I had dinner with one of my favorite people last night. She just moved in to a new place, and Howie and I dropped by for some pizza and good (grown-up) conversation. It was a nice, quiet evening even with a slightly fussy teething toddler.
At some point, the conversation turned to financial planning. My friend is very disciplined in general, but she was telling me that work with her new financial advisor had prompted her to start making more frugal daily choices: brewing her own coffee, bringing a lunch, so on and so forth. That's awesome. When I started thinking about, in the aggregate, what I spend on such thing, it kind of shocked me. Especially because even for people like me--very much not the sack lunch type--there ways I could be stemming the outflow of funds as well.
Take oatmeal. I love oatmeal, and it's my go-to breakfast during the week. Not at home, mind you. Howie and I have such early days (and he likes breakfast at school, as per previous post) that the ten minutes it would take to make and eat it usually don't materialize until well after I arrive at the office. My usual stop for oatmeal is an organic restaurant in my building where it costs me $4.62 for a bowl of oatmeal. Today, out of sheer curiosity, I stopped at one of the other three places in/near my building where oatmeal is available. It cost me $1.61. $1.61!!! The only difference? At the cheap place the only add-in option is raisins, whereas at the other you can add a whole host of ingredients to your oatmeal. Usually I get mine with almonds.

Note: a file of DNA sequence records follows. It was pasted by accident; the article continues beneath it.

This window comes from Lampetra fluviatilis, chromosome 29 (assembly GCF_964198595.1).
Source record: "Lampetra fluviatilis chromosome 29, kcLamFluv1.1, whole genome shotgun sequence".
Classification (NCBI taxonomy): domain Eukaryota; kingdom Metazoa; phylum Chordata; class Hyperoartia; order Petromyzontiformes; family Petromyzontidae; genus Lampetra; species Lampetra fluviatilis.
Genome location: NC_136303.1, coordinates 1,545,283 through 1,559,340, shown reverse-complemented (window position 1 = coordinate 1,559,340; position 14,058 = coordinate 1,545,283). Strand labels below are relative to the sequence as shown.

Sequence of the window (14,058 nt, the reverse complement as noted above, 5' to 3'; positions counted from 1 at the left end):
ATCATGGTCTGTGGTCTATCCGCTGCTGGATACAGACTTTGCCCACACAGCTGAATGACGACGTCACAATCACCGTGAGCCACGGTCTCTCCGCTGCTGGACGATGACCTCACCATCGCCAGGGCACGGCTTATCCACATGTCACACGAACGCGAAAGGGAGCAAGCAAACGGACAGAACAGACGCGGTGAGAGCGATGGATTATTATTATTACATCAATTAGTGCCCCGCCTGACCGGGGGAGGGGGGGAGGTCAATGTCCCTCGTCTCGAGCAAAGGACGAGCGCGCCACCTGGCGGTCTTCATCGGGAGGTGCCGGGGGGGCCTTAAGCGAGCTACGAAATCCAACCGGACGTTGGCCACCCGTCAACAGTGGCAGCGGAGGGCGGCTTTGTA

Well, I did my homework. I can buy a bag of sliced almonds at the store for under $2, but let's say $2 just for the sake of argument. That means I can buy almonds, buy the cheap oatmeal to put them in, and still be ahead $13 per week, over $650 per year even accounting for holiday weeks. So guess who's switching to frugal oatmeal?
I wonder how many other frugal foods are out there waiting to save me money...?